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Monday, 7 August, 2000, 16:39 GMT 17:39 UK
Greece to toughen terrorist fight
Car after attack
Brigadier Saunders was shot as he drove to work
By Paul Wood in Athens

The Greek Government is considering a range of tough new measures to deal with terrorism and reassure the international community that it is on top of the problem.

The move follows the murder in June of Britain's military attache, Brigadier Stephen Saunders.

Special telephone hotlines for the public to give information about terrorism became operational on Monday.

Brigadier Stephen Saunders
Greece pledged to do all it could to catch Brigadier Saunders' killers
Callers will be put through to the Greek National Security Service. They will be able to remain anonymous.

The idea to set up the special hotlines apparently came from British anti-terrorism branch officers, who are working with the Greek authorities to catch the terrorist group November 17 - which murdered Brigadier Saunders.

Proposals are also being floated for new legislation which is expected to be brought forward in the next few months.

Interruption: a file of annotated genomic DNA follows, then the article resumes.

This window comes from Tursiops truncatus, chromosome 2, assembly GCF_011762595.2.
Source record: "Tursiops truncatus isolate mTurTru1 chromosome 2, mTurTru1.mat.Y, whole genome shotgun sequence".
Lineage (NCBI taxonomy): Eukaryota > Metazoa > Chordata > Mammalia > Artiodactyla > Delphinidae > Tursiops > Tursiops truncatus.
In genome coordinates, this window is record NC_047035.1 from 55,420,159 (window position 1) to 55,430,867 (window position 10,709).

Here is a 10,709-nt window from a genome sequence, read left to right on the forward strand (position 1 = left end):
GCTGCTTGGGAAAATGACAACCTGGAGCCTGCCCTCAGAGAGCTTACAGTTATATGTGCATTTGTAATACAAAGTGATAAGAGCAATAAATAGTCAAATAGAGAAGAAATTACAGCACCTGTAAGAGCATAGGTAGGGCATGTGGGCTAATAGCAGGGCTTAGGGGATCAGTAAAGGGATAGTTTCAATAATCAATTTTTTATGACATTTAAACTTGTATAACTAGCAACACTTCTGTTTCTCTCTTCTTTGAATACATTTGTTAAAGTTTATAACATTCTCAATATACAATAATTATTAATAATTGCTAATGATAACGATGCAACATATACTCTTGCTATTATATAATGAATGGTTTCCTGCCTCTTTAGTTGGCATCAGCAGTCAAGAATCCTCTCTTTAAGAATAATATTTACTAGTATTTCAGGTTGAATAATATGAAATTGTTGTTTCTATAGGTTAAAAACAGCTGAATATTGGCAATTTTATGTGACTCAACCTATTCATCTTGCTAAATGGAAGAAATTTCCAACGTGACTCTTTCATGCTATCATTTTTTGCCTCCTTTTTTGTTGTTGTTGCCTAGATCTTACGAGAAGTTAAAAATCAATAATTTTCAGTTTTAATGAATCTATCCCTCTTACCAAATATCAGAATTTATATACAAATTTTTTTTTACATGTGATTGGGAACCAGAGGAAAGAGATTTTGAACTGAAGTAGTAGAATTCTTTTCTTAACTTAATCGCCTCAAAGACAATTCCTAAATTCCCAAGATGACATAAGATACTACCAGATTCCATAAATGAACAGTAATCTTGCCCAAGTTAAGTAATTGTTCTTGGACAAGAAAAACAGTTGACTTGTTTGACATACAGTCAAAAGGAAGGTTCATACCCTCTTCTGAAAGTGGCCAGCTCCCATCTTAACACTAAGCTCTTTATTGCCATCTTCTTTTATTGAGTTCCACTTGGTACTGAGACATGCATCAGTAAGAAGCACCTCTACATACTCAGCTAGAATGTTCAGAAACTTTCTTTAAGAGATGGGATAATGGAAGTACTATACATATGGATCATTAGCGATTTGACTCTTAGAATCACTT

The measures include a new witness protection programme, and non-jury trials for terrorist suspects to deal with the problem of intimidation.

Olympic security

The United States in particular has been critical of Greece's failure to apprehend a single member of November 17, despite its 25-year campaign of bombings and assassinations.

Burning car
A 1992 rocket attack on the Greek finance minister
Such criticisms have led to damaging questions about whether security will be good enough to host the Olympics here in 2004.

But American diplomats say Greece has finally agreed to sign a long-delayed accord on co-operation between the two countries' police forces.

They say it is evidence of a new official determination to show that Greece is not soft on terrorism.

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